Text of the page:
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What I love about yoga.

Around the time of my twenty-fourth birthday, I was doing some energetic and consciousness exploration. I had just discovered massage and bodywork and it had instantly transformed me. I found energetic, emotional release. I had always been the kind of person with emotions constantly bubbling up, the pressure holding high and sometimes experiencing bursts of dramatic explosiveness. With bodywork, I felt my body differently. When I was receiving bodywork, I related to it differently. Sometimes when I experienced emotions gracefully while receiving bodywork, I heard clarity and wisdom about the issue that was the source of the emotion. My body started to talk to me.

As part of my exploration, I bought a yoga video and a candle and began a new journey. I didn’t have the discipline to practice each morning, as recommended. In fact, I began to experience huge quantities of resistance to doing the things I knew would transform me into the woman I wanted to become. I used the candle to begin a meditation practice. I had read in a book to stare at a candle flame with eyes open for five to ten minutes. As my mind quieted, the flame stilled. When I would think of the clock, the flame would flicker. Thus began a long-term, rocky and undisciplined, relationship with meditation and yoga.

Now, as a craniosacral therapist, I have the pleasure of working with yogis. What impresses me the most about yoga is their fascial glide. In other words, their connective tissue is well-lubricated and without restriction. The layers of fascia glide against the layers of muscle. Another note of interest is that they release energy cysts easily and efficiently. Energy cysts are areas of walled-off energy. The energy is from an external source and, for some reason, our body was unable to dissipate that imposing energy. Energy cysts sometimes consist of only emotional trauma while others are a combination of physical or emotional energy. Due to these differences, yogi’s craniosacral therapy sessions tend to move more rapidly and with slightly greater results than non-yogis.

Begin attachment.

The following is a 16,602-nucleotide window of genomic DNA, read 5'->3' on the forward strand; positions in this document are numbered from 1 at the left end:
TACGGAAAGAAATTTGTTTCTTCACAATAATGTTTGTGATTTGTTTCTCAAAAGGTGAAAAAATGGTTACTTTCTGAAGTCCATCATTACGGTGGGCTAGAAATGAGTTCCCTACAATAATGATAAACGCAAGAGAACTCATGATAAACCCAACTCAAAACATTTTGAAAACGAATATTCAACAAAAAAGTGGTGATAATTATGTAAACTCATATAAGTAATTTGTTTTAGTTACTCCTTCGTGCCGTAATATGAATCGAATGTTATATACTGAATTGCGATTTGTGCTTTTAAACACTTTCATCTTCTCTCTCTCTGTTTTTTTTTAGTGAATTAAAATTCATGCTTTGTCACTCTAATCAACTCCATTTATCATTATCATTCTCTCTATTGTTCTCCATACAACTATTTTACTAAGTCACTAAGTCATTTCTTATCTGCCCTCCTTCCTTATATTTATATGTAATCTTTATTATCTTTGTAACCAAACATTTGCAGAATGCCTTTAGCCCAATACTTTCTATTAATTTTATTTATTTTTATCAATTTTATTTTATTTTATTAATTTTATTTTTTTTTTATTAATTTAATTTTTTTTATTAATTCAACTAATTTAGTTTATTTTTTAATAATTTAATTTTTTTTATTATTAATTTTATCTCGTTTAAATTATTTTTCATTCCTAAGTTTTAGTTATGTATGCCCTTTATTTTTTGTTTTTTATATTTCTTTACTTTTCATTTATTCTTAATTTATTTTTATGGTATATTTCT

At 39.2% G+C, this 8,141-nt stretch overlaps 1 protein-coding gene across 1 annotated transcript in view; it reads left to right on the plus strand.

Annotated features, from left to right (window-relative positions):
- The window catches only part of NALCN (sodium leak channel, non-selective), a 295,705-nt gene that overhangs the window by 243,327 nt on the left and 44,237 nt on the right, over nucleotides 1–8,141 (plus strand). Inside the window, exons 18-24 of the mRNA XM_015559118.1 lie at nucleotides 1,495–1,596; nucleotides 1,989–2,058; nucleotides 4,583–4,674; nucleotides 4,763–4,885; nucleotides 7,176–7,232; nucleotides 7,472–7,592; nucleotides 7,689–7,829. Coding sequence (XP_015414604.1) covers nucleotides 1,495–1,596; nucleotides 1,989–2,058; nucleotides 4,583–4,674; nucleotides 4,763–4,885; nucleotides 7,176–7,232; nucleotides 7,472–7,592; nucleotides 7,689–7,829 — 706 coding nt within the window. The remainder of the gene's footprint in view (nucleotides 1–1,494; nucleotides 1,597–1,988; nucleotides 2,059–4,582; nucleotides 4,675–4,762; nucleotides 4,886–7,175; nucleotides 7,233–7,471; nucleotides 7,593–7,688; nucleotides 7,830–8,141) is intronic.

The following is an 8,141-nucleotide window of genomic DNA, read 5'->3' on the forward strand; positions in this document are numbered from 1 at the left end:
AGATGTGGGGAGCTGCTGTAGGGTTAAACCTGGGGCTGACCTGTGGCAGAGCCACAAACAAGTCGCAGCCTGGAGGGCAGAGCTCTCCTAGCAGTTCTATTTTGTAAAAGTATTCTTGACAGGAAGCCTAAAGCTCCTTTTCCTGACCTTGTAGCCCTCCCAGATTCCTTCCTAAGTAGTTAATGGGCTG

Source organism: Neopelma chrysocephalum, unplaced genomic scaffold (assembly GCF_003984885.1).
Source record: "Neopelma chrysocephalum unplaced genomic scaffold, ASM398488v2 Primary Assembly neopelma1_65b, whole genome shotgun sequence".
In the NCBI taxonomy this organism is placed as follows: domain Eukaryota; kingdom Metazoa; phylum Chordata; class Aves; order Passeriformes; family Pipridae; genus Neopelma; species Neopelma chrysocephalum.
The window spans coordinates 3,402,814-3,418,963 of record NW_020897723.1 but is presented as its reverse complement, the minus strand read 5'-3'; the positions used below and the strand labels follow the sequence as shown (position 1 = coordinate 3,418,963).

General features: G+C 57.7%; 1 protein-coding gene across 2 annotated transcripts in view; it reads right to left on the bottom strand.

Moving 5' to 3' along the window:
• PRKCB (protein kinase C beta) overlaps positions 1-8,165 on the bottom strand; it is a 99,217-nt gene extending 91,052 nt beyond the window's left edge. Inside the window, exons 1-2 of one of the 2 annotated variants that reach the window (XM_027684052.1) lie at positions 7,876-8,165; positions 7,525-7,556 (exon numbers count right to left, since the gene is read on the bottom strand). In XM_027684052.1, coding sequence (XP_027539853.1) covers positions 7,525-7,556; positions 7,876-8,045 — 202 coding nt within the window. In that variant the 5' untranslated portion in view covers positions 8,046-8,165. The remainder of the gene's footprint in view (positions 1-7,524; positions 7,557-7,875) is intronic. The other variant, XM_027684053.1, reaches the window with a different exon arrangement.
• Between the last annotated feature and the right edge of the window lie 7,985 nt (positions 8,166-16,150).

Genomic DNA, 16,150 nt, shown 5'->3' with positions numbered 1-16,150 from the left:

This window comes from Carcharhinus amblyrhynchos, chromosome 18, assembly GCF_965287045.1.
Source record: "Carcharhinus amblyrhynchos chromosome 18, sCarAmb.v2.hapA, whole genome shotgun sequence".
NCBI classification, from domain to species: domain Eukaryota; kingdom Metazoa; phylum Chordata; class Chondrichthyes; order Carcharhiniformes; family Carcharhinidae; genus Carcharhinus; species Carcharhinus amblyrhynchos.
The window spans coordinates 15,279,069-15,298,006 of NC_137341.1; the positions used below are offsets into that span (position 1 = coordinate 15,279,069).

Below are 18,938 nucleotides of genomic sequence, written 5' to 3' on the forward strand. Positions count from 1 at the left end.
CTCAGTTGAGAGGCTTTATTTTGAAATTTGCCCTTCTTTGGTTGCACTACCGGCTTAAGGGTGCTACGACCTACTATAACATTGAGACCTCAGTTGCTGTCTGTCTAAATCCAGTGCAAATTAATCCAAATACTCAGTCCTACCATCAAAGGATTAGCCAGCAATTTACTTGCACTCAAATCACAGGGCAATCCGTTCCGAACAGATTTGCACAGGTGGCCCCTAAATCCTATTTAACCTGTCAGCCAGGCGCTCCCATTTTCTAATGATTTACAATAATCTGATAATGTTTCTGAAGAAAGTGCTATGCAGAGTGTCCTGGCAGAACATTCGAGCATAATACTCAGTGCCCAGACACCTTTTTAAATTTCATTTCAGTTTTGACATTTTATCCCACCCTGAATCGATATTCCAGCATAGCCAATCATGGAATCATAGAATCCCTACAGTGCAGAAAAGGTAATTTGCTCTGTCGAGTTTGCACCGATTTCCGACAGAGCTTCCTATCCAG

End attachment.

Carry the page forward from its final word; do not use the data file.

One of my great mysteries in life is how yoga works. Recently, I’ve learned much about the physical poses, or asanas, of yoga and how they affect us physically. Yet there are two other components that bewilder me, the energy and the awareness. If you’re not familiar with yoga, it originated in northern India over 5,000 years ago and is first recorded in the Vedas, a collection of texts containing songs, mantras and rituals to be used by Brahmans, the Vedic priests. Through yoga, many of us learn the energy system taught in the Vedas, the chakras. The chakra system is useful in learning our own energy awareness and our interactions with the energy of others. My question is whether the asanas affect the chakras more intentionally than other forms of exercise might, explaining why so much energy is released easily by yogis.

The witness, or the phenomenon of awareness, may be explained through meditation more than the asanas but I’m not sure. Over the thousands of years, Saints, gurus, and mystics have developed, sharing their wisdom and teachings with us. Whether it is through teachings or the poses, somehow, while practicing yoga, people develop a higher consciousness. It may be a sense of experiencing our minds differently. We may become more aware of what we are thinking and have a new source of awareness that can guide our thoughts back to the present. How does that work?